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An electrifying novel about the meteoric rise of an iconic interracial rock duo in the 1970s, their sensational breakup, and the dark secrets unearthed when they try to reunite decades later for one last tour. A GOOD MORNING AMERICA BUZZ PICK
NAMED A BEST BOOK OF 2021 BY BARACK OBAMA * THE WASHINGTON POST * NPR * ESQUIRE * ENTERTAINMENT WEEKLY * GOODREADS * THE MILLIONS * READER'S DIGEST * PHILADELPHIA INQUIRER * EERIE READER * PUBLIC RADIO TULSA * CHICAGO PUBLIC LIBRARY * KIRKUS REVIEWS "Feels truer and more mesmerizing than some true stories. It's a packed time capsule that doubles as a stick of dynamite." --THE NEW YORK TIMES BOOK REVIEW Opal is a fiercely independent young woman pushing against the grain in her style and attitude, Afro-punk before that term existed. Coming of age in Detroit, she can't imagine settling for a 9-to-5 job--despite her unusual looks, Opal believes she can be a star. So when the aspiring British singer/songwriter Neville Charles discovers her at a bar's amateur night, she takes him up on his offer to make rock music together for the fledgling Rivington Records. In early seventies New York City, just as she's finding her niche as part of a flamboyant and funky creative scene, a rival band signed to her label brandishes a Confederate flag at a promotional concert. Opal's bold protest and the violence that ensues set off a chain of events that will not only change the lives of those she loves, but also be a deadly reminder that repercussions are always harsher for women, especially black women, who dare to speak their truth. Decades later, as Opal considers a 2016 reunion with Nev, music journalist S. Sunny Shelton seizes the chance to curate an oral history about her idols. Sunny thought she knew most of the stories leading up to the cult duo's most politicized chapter. But as her interviews dig deeper, a nasty new allegation from an unexpected source threatens to blow up everything. Provocative and chilling, The Final Revival of Opal & Nev features a backup chorus of unforgettable voices, a heroine the likes of which we've not seen in storytelling, and a daring structure, and introduces a bold new voice in contemporary fiction.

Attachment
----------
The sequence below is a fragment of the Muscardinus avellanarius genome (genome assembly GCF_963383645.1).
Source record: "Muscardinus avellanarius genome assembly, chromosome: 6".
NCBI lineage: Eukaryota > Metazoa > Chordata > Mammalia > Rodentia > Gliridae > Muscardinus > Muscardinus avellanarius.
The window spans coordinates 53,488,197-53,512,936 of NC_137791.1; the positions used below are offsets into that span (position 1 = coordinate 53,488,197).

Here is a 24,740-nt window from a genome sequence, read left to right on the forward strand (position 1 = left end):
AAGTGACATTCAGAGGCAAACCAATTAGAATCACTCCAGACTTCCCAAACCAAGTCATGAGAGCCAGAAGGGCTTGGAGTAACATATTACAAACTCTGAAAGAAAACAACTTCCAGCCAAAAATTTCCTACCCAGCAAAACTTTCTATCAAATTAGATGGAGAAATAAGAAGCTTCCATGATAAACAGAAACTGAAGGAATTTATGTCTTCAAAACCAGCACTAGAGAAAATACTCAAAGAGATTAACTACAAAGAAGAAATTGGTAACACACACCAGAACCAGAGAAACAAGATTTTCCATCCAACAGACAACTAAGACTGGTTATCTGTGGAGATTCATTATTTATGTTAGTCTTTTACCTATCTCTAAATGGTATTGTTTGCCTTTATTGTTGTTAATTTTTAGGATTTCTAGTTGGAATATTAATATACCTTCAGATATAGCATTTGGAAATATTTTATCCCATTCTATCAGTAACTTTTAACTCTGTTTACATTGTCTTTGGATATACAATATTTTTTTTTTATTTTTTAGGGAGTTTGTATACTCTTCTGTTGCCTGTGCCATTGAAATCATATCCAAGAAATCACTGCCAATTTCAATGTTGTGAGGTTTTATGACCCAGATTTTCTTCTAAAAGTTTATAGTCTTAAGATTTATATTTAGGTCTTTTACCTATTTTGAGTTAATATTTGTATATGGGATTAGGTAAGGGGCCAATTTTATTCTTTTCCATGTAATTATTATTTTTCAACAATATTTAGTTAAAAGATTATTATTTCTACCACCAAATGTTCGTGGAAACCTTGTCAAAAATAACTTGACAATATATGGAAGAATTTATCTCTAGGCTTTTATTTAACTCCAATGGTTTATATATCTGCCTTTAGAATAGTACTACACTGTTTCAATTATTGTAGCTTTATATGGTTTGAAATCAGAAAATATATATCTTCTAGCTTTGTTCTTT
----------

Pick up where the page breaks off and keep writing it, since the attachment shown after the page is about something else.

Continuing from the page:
- ISBN-13: 9781982140168
- ISBN-10: 198214016X
- Publisher: 37 Ink
- Publish Date: March 2021
- Dimensions: 9.1 x 6.1 x 1.3 inches
- Shipping Weight: 1.15 pounds
- Page Count: 368
The Final Revival of Opal & Nev
You may think you know a thing or two about the music industry, but from the opening pages of The Final Revival of Opal & Nev, it’s clear that debut novelist Dawnie Walton knows a thing or two more.
Walton spins the story of Opal Jewel, a young Black woman from Detroit who has rock ’n’ roll aspirations. Opal meets British singer-songwriter Nev Charles at an open-mike night, and after deciding to make music together, they start to ascend the rungs to rock stardom. But when a concert tragically ends in racial violence, they disappear from the spotlight.
Years later, music journalist S. Sunny Shelton, who’s spent her life unwillingly linked to Opal and Nev’s story, decides to curate an oral history about them in time for a hopeful reunion. When Sunny’s interviews unveil the truth behind the group’s troubled past, it seems like this story of a band lost to time may end in disaster.
While the novel’s interwoven voices and oral history format will undoubtedly draw comparisons to Taylor Jenkins Reid’s Daisy Jones & The Six, a more apt comparison would be to Jennifer Egan’s A Visit From the Goon Squad, as its perspective makes it both timely and prescient. Through viewpoints that leap from Opal, Nev and Sunny to Opal’s family members, readers begin to understand the band’s glamorous, tragic story from every angle.
Music is at the heart of The Final Revival of Opal & Nev, and Walton makes us love these musicians in the same way that we love our favorite bands. She uses this love to dig deeper, grappling with racism and other sinister themes to reveal the true essence of rock ’n’ roll. It’s not just about sex and drugs and parties; it’s a way to express the complexity and sadness of our everyday lives. Using music to cope is glorious and human, and Walton doesn’t just cope—she triumphs.
ALSO IN BOOKPAGE: Debut novelist Dawnie Walton discusses the legacy of Black women in rock and the strange ways that music moves us—just a few of her pieces of inspiration for The Final Revival of Opal & Nev.